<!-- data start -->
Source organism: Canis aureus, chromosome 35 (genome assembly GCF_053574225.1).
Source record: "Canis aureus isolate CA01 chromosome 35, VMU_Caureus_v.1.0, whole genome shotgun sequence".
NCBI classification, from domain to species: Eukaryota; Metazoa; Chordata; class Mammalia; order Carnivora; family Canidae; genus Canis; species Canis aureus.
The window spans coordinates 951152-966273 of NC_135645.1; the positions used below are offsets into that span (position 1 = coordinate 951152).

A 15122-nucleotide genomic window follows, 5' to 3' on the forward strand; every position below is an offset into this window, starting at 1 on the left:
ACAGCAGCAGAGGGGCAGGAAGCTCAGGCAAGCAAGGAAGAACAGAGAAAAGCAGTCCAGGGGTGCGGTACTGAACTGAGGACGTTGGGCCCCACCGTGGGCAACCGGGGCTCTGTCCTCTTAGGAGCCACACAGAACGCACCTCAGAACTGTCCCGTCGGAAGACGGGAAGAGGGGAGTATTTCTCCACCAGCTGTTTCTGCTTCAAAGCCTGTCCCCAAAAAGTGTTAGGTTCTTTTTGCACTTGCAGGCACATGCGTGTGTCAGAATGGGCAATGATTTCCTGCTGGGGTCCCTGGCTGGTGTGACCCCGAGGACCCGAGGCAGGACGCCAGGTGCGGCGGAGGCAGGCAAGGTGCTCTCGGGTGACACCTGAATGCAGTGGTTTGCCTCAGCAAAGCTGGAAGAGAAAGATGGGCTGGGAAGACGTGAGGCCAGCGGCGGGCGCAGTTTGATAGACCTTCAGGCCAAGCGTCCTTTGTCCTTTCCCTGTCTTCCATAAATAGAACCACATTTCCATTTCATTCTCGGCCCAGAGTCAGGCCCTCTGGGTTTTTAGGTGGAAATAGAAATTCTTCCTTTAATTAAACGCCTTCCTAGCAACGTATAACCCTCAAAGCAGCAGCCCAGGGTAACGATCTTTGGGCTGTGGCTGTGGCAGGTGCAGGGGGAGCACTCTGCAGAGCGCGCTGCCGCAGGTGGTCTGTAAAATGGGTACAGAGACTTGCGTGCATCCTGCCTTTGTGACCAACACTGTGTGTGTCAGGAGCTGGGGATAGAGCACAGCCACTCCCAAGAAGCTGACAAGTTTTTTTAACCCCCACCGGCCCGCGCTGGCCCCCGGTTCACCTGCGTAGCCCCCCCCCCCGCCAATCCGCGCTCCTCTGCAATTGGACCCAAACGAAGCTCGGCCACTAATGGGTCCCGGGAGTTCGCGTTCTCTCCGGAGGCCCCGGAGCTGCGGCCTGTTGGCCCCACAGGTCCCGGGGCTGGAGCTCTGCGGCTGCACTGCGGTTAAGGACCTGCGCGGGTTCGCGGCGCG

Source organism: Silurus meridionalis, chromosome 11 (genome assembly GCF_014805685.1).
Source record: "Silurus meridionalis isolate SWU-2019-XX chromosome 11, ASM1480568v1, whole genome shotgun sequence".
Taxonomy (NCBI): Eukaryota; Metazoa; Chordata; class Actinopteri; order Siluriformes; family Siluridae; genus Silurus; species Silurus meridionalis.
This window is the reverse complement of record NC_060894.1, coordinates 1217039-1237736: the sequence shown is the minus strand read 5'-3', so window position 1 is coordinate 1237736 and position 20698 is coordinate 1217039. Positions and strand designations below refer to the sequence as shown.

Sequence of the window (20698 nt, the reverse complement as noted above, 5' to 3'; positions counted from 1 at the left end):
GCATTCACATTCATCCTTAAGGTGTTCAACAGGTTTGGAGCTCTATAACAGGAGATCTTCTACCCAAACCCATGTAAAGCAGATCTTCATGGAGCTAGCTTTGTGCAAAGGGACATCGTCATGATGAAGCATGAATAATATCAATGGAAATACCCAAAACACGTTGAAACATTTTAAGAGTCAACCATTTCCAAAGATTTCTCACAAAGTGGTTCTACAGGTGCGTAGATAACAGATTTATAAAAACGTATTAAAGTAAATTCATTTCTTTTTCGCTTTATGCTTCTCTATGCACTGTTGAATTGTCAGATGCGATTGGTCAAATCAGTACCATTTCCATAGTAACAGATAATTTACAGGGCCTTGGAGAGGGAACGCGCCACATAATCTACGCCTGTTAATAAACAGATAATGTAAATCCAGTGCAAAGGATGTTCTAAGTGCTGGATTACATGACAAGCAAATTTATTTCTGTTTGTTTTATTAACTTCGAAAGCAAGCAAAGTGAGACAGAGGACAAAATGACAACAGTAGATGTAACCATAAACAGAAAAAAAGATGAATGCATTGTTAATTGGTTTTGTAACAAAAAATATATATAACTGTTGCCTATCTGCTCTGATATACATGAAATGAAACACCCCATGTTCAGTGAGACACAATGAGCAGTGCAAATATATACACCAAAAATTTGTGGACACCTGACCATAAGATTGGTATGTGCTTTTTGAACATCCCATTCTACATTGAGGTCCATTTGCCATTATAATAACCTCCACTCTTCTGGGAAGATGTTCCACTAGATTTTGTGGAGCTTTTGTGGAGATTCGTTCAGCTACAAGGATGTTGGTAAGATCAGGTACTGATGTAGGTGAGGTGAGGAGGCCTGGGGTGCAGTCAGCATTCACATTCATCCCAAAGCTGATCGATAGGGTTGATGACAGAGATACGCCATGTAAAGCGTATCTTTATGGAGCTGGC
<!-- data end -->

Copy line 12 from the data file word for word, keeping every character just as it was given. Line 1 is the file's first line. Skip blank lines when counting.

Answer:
GCATTCACATTCATCCTTAAGGTGTTCAACAGGTTTGGAGCTCTATAACAGGAGATCTTCTACCCAAACCCATGTAAAGCAGATCTTCATGGAGCTAGCTTTGTGCAAAGGGACATCGTCATGATGAAGCATGAATAATATCAATGGAAATACCCAAAACACGTTGAAACATTTTAAGAGTCAACCATTTCCAAAGATTTCTCACAAAGTGGTTCTACAGGTGCGTAGATAACAGATTTATAAAAACGTATTAAAGTAAATTCATTTCTTTTTCGCTTTATGCTTCTCTATGCACTGTTGAATTGTCAGATGCGATTGGTCAAATCAGTACCATTTCCATAGTAACAGATAATTTACAGGGCCTTGGAGAGGGAACGCGCCACATAATCTACGCCTGTTAATAAACAGATAATGTAAATCCAGTGCAAAGGATGTTCTAAGTGCTGGATTACATGACAAGCAAATTTATTTCTGTTTGTTTTATTAACTTCGAAAGCAAGCAAAGTGAGACAGAGGACAAAATGACAACAGTAGATGTAACCATAAACAGAAAAAAAGATGAATGCATTGTTAATTGGTTTTGTAACAAAAAATATATATAACTGTTGCCTATCTGCTCTGATATACATGAAATGAAACACCCCATGTTCAGTGAGACACAATGAGCAGTGCAAATATATACACCAAAAATTTGTGGACACCTGACCATAAGATTGGTATGTGCTTTTTGAACATCCCATTCTACATTGAGGTCCATTTGCCATTATAATAACCTCCACTCTTCTGGGAAGATGTTCCACTAGATTTTGTGGAGCTTTTGTGGAGATTCGTTCAGCTACAAGGATGTTGGTAAGATCAGGTACTGATGTAGGTGAGGTGAGGAGGCCTGGGGTGCAGTCAGCATTCACATTCATCCCAAAGCTGATCGATAGGGTTGATGACAGAGATACGCCATGTAAAGCGTATCTTTATGGAGCTGGC